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I am just coming to grips with Reactive Extensions but still haven't had that "A-Ha" moment, the moment when it all seems to fit into place. As a result of this, I need some help and want to know what kind of a role reactive extensions might have in a simple CRUD program.

Does anyone have any examples how RX extensions has helped in their CRUD application. As you can imagine I am writing a CRUD application in C# ... any examples are accepted and this is posted so that I can think about how RX might fit into the type of programming that I am doing.

Perhaps you might list how a programming task has benefited from RX and how the task was being accomplished prior to the use of RX.

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5 Answers 5

I have done this kind of thing that has worked well:

public interface IStorage : IDisposable
    IObservable<int> GetOperationsCount(IScheduler scheduler);

    IObservable<Node> FetchNodes(IObservable<NodeId> nodeIds, IScheduler scheduler);
    IObservable<Node> StoreNodes(IObservable<Node> nodes, IScheduler scheduler);

It allows me to perform a fetches and stores on a background thread and have values returned to me on the UI thread quite easily.

Each call to StoreNodes also sets up a transaction and I can get any errors from the return observable.

I also use the GetOperationsCount observable to display to the user the number of pending operations, etc.

My personal experience with Rx has made me want to use it for anything asynchronous at all - events, begin/end invoke, async, tasks, thread, etc. It makes everything fit under one model and can be a significant code saver.

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if you do static CRUD (get a window/dialog with create, read, update, write, whatever) then I guess it might only help you on your UI. For example, maybe you want some kind of AutoCompletion of certain inputs. Or you have to query a service for additional info to show. Then RX can help you do this. It will hide many async-realated difficulties and gives you readable, declerative expressions you can easily read and quickly do. In this sense it's just the same as LINQ only for UI/async

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Thanks Carsten. Whenever I see examples of RX I see it used in a very limited, local scope. i.e. create the observable in the same method that consumes it. I can't think of any applications for RX which involves a more global scope. I appreciate your comment. – Pablo Sep 22 '11 at 10:33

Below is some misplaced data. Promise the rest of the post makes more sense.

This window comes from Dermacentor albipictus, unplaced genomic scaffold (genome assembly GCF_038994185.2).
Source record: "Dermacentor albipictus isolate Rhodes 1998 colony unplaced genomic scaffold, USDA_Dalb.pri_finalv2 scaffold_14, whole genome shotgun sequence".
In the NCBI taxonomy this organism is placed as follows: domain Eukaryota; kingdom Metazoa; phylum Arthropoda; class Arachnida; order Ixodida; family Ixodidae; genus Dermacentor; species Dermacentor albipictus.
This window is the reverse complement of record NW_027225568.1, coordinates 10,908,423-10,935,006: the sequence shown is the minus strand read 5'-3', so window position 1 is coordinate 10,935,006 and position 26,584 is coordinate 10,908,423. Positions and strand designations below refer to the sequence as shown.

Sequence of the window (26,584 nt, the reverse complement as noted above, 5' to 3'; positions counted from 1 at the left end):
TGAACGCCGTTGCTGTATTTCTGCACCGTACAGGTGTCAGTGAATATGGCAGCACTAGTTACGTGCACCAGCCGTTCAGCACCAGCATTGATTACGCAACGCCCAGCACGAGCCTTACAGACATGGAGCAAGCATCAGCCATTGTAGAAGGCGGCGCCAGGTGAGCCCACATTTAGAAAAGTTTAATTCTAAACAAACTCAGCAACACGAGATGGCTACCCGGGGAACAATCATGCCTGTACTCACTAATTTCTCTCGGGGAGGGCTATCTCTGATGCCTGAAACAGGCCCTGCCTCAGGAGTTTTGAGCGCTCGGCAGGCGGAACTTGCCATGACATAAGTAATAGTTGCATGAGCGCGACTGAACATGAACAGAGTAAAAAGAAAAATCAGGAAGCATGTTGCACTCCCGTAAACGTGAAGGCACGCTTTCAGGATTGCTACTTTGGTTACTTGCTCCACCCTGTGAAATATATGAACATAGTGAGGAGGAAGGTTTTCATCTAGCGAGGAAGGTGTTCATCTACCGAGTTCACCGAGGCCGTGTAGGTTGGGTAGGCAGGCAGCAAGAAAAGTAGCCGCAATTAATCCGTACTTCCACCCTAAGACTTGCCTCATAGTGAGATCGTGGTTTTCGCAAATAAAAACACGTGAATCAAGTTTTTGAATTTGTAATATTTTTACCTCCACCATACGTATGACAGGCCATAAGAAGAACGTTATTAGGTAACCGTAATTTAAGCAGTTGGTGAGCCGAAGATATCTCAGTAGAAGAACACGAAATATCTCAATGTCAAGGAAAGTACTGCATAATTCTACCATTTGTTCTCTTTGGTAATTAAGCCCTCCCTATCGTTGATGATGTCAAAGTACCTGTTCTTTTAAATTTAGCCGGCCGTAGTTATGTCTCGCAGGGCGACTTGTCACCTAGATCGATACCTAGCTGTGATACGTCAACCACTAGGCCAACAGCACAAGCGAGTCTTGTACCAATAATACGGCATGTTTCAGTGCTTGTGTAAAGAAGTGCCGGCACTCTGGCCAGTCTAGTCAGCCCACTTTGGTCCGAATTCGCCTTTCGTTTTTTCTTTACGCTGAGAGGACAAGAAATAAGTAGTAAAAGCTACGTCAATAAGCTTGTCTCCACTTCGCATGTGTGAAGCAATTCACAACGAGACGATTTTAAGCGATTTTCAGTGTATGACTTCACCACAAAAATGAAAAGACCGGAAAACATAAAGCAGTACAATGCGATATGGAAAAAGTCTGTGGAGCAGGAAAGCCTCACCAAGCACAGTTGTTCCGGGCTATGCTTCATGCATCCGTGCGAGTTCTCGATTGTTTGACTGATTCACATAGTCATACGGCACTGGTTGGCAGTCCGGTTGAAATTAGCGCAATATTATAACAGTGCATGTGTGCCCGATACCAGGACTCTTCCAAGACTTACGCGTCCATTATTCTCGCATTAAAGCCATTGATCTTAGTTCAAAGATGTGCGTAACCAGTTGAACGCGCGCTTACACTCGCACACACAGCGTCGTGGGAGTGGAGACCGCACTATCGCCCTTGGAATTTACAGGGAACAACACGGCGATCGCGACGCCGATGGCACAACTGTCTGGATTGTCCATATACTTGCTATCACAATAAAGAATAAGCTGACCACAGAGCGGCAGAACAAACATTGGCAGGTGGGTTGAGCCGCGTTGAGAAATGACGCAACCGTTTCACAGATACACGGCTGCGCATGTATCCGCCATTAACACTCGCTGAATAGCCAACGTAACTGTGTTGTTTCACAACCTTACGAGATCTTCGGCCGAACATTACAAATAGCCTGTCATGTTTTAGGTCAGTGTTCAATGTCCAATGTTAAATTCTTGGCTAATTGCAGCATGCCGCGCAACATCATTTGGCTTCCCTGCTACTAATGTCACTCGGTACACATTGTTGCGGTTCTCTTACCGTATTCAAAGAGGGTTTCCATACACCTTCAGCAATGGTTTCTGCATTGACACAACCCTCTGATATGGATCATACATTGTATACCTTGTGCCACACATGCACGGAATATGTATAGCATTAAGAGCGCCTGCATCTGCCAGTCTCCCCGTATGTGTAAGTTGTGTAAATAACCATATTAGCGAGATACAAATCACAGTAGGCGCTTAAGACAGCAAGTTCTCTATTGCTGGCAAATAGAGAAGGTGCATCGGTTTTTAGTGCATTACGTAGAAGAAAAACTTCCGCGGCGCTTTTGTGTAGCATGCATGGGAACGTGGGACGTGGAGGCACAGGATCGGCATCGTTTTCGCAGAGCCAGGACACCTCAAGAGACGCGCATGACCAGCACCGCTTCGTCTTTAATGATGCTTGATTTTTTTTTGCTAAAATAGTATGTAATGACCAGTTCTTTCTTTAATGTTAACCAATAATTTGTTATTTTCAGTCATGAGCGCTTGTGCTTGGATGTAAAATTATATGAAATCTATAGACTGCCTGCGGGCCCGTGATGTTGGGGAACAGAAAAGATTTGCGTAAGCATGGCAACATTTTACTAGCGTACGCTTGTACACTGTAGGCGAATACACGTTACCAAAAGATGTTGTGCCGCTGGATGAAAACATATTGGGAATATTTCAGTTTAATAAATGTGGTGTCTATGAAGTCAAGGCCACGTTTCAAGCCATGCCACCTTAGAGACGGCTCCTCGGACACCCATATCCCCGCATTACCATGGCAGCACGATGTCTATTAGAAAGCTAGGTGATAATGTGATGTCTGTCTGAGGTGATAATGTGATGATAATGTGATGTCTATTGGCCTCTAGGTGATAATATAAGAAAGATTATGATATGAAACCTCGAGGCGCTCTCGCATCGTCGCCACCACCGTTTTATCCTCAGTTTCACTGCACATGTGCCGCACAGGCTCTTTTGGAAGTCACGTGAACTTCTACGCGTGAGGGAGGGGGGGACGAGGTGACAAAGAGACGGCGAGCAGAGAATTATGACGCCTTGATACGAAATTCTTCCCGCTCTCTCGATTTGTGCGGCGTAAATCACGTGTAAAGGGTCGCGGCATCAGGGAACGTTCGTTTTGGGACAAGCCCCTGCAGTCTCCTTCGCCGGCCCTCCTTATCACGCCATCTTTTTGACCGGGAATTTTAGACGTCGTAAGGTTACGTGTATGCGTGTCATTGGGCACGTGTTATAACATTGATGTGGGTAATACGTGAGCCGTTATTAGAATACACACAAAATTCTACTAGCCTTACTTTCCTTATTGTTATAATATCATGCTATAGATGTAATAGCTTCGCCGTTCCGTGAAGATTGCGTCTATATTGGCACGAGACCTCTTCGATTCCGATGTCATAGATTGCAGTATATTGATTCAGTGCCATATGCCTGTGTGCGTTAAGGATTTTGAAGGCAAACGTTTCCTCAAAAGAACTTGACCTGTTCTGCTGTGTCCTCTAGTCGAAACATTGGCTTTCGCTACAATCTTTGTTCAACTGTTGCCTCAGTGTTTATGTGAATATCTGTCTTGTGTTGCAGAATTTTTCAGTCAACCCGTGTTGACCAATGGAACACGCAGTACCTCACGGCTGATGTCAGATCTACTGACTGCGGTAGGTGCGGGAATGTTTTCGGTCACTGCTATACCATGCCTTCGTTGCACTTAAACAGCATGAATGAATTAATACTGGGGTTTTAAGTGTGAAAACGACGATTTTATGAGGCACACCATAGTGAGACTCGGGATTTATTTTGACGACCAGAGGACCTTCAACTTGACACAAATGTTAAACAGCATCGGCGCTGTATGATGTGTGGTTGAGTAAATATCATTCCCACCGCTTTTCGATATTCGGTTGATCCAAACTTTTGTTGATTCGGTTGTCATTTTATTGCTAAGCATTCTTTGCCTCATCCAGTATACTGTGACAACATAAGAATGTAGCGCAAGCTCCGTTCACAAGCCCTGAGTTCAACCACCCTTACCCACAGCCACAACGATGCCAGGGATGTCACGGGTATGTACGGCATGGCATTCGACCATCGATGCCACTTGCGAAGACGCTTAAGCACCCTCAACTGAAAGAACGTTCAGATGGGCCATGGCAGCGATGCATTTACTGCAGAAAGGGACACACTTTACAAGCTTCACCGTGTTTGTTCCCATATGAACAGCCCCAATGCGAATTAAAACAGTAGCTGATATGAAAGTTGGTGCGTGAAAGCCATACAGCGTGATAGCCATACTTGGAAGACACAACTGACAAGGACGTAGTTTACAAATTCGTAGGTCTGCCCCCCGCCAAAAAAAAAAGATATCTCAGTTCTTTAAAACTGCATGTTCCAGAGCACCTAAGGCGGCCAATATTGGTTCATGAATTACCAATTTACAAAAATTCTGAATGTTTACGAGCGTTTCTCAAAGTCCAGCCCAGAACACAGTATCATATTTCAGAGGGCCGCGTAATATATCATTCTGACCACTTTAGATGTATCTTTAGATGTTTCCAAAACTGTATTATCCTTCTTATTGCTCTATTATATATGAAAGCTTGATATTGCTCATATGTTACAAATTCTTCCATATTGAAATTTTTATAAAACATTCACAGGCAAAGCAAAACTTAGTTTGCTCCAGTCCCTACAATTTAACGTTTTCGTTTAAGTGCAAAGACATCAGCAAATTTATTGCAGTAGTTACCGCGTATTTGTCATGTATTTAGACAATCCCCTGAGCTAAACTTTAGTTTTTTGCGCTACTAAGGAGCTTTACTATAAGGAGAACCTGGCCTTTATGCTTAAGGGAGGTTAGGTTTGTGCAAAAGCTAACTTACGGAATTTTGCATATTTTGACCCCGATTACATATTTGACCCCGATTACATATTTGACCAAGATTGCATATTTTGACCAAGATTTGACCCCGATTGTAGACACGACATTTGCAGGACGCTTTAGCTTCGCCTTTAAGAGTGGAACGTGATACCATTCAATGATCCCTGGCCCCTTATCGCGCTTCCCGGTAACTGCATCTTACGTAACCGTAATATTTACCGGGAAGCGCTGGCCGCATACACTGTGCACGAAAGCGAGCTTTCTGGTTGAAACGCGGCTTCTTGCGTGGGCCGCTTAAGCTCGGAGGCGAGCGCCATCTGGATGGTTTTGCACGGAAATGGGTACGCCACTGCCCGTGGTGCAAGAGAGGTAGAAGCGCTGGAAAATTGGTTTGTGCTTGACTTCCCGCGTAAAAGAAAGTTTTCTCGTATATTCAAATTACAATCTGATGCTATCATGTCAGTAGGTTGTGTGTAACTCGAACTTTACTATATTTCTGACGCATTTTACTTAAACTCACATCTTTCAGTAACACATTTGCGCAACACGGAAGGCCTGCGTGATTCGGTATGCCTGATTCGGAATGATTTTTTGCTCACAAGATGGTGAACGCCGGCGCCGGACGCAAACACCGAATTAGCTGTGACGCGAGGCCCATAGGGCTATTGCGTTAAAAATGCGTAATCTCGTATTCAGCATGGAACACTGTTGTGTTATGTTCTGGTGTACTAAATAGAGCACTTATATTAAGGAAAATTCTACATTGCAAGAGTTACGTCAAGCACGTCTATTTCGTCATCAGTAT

Yes there is a bigger scope - I use IObservable a lot (though not necessary with RX). It's very usable as a counterpart for IEnumerable and as a more powerfull Event. But I don't see much use in a simple CRUD scenario. Of course you could make it work over WCF and update your UI if other users change the data or something similiar, but is this really usefull? – Carsten Sep 22 '11 at 11:07

A typical CRUD application have some UI (winform, WPF etc) and a data store to fetch data and show in the UI. The data flow between these two components (UI and data store) can be modeled using Rx.

Using Rx we can connect the 2 components (UI and data store) such as: UI can exposes 3 observable for Create, Update and Delete (ex: which are passed in the constructor to data store). For ex: The Submit button event can be mapped to generate Create observable values and similarly for Update and delete. So basically the data store needs to subscribe to these 3 observable and doesn't need to bother how the data is generated (this will also help in UT as you can create fake observable easily).

Read would be a simple read method on data store as that is about pulling data on demand.

So basically Rx has worked as a abstraction to compose the 2 components.

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Maybe I am wrong, consider the two answers. MS tends to divide their bussiness into to many layers, because they have an interest here.

CRUD is the physical implementation - Create - Read - ... But UI seems to be logical - in the context - for the user ...

Sometimes you need to have a layer - bussiness layer - that controls the flow to and from RDMS. Imo this is very complex.

In finance business the "update" or "delete" action is a replication of the current row with a new timestamp. This makes it difficult to have a clean operation - physical at least ... And on top of all this yout might consider that CRUD is just a part of a transaction - making "a logical unit of work" in flight until all is ok - then you should do a COMMIT.

Hope this will help ...

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A CRUD app will have some sort of search functionality. You could implement a textbox search with "type and wait to search" just like in my demo that I recently wrote on my blog :

Essentially using Throttle and other Reactive Extensions you can create a quick search feature.

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